Tuesday, July 30, 2013

College Life: How to Flunk Out in First-Year

College is about to start for tons of people, so why not take a look back at my college experience. With great pride, I usually begin my story of college about how I almost flunked out in first-year. The second semester of first-year closed out for me with an average of just over 56% -- just 1% from flunking out and being forced to take a year long "vacation". It was not a good year. But looking back, it was one of the best things ever to happen to me.

I went to school high
To give some context, I studied civil engineering. Bla bla bla, engineering is hard and they try to weed you out. Probably. But that's not why I almost flunked out. Throughout elementary school, my teachers loved me -- all 12 years. Even in classes where the teachers hated everyone else, they'd single me out for praise because I was quiet, not a shit disturber, and did reasonably well grade-wise. My average was consistently in the upper 80s, which wasn't spectacular but respectable. So, how did I go from upper 80s to upper 50s?

The eff happened?
They save you lose a few grade levels in the transition from high school to college. A drop from an "A" to a "D+" doesn't quite count. I went to college locally, didn't really participate in the party scene (didn't want to, no regrets nearly a decade later), and nothing significant in the personal department happened. Same 'ole, same 'ole.

What was it then?

How to flunk out of college
The answer is simple and multiple. Here are some of the things I learned to do to help me fail out of college.

1. Never go to class. Don't even bother going to late-afternoon classes after sleeping in all day because you think you can just learn it form the textbook later.

2. When you do go to class, don't bother listening or absorbing any information. This way, you'll never pick up tips and tricks, simplifications, and explanations taught by the instructor. Also, this will make you reliant on the textbook and force you to start from scratch at home, essentially doubling up your work.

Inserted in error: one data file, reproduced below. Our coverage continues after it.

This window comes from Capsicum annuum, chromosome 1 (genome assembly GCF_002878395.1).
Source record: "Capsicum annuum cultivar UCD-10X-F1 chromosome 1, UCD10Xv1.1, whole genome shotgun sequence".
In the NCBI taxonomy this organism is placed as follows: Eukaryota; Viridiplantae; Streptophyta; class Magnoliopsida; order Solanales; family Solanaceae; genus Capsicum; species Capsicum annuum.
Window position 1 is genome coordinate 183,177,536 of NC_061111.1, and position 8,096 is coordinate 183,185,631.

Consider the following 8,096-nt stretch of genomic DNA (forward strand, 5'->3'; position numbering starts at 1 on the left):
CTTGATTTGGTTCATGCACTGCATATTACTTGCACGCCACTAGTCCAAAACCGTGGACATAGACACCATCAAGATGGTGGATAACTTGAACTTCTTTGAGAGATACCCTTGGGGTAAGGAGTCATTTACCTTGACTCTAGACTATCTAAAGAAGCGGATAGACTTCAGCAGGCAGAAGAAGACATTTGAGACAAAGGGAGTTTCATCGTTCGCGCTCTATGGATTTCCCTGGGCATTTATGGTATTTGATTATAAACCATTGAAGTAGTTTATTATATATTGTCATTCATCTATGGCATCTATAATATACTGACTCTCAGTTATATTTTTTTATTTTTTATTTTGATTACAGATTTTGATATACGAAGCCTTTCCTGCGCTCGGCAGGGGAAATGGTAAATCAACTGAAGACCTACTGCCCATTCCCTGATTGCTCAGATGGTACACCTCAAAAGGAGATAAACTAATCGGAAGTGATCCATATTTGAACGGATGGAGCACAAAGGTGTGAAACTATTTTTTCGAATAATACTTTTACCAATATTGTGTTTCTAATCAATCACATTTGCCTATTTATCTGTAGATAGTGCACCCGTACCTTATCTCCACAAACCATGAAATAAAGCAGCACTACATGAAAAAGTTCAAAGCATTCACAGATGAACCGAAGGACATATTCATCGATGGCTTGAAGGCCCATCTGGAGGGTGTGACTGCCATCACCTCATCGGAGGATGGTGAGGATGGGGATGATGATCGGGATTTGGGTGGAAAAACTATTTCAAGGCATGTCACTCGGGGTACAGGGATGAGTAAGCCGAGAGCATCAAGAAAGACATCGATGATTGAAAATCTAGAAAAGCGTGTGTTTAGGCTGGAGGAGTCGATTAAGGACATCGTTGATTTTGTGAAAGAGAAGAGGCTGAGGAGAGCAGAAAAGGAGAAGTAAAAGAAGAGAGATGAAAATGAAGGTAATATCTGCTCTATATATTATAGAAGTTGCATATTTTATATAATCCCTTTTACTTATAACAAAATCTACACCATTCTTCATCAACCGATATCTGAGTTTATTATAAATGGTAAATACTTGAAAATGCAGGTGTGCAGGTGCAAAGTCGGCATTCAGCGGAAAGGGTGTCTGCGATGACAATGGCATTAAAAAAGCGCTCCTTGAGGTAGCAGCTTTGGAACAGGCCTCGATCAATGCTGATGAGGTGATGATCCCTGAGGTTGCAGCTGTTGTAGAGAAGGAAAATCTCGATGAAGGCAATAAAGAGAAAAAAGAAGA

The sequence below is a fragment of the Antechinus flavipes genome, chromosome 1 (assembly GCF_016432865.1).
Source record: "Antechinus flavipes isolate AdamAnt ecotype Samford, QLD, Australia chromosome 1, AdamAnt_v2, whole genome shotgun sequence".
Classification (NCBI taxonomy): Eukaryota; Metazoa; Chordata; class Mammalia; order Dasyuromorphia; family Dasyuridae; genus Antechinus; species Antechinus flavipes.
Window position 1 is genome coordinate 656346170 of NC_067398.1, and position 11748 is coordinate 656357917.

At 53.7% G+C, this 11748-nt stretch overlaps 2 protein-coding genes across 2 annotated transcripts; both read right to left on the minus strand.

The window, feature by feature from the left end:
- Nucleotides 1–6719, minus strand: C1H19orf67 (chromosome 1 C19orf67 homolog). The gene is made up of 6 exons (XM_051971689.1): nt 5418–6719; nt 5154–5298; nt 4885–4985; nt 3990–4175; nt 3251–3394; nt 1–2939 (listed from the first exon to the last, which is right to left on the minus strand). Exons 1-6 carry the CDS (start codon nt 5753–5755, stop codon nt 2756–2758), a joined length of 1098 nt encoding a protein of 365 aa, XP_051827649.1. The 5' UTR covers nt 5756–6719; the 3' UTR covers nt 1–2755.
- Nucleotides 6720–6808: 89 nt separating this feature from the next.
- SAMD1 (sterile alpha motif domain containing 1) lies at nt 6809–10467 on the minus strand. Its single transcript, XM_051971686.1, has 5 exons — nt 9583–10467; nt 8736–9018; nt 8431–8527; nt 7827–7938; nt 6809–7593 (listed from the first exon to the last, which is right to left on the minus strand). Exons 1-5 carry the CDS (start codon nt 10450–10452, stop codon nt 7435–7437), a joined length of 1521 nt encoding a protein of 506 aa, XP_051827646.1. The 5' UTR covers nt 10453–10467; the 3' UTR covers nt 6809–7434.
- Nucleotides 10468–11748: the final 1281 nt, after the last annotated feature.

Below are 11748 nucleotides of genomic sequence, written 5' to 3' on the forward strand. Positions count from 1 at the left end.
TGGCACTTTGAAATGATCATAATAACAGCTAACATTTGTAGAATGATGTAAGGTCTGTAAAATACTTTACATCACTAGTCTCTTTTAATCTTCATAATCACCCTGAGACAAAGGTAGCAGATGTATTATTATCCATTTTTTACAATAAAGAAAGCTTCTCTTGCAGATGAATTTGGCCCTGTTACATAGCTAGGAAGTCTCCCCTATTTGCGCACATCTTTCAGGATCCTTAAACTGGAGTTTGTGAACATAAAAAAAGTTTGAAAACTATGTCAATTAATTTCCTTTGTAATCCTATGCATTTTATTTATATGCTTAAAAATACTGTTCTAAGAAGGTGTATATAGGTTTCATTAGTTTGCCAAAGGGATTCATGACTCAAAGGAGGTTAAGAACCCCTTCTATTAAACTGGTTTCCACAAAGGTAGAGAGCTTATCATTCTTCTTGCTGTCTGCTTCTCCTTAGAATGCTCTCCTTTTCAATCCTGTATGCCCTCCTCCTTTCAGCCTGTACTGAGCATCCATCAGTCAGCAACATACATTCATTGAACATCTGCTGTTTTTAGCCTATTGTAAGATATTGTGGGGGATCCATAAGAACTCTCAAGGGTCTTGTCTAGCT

3. Don't take notes, or fall asleep in class. Some overlap with point #2, but I also mean to include administrative notes like when a midterm is. Not knowing when a midterm or exam is allows you to miss it or come in an hour late -- I've done both!

4. Get addicted to something. My crack was World of Warcraft. Wow, was that injection of hot pixelated nerd crack satisfying. Every minute not spent in class was spent playing this game. Even when I had exams, I just had to log in for a few minutes while doing last minute cramming to check on my auctions. Yum.

5. Do the bare minimum around of work. This means studying off answer keys, never attempting assignments on your own, not reading or just skimming readings, and never asking questions about things you're unclear about. You paid over $5,000 to learn, why make your teachers teach you?

6. Don't do anything not worth credit -- related to #5. Don't bother with homework or exercises to help you absorb any material. If you can game a cheap online assignment, do that too. By game", I mean exploiting a poorly designed online assignments that allow you multiple tries and only keep the highest scores.

7. Procrastinate. Leave everything until the last minute. The assignments will either do themselves or it'll get easier to do with less time. I hear cutting corners and rushing through things works great. Mistakes are rarely made when work is rushed.

8. Pull an all-nighter because you mismanaged your time -- related to #7. There is no better time to work on an assignment worth 30% of your grade or study for a test than at 4:00am in the morning. I hear people don't need sleep and their performance isn't impacted by 24 straight hours of wakefulness.

9. Be anti-social. Limit social contact and don't make many friends. This way, you'll get stuck with other people like you for group assignments. Or, you'll get stuck with very social people that other people have deemed to be unreliable or unworthy of their groups.

10. Don't collect your assignments or ask for feedback. Not knowing can not hurt you. For example, if you've been getting grades like 5%, 30%, and 20% on tests worth 50% of your grade, you won't know until just before the exam. You'll only need to move from an F- to an A+ to pass the class!

In summary, eff yourself as much as possible!
As long as you follow my example and tack on some other more common things that could include excessive "partying", you might get a 56% average too.

P.S. I ended up finishing the program and going to graduate school -- finished with an A+ average. Like I said, failing was good for me.

College Life: How to maybe succeed
Going to Theaters / Movies Alone
Moving Away for College: Furniture and Dumpster Diving
Quit My Job, Go Back to School?
So you want to study Civil Engineering?

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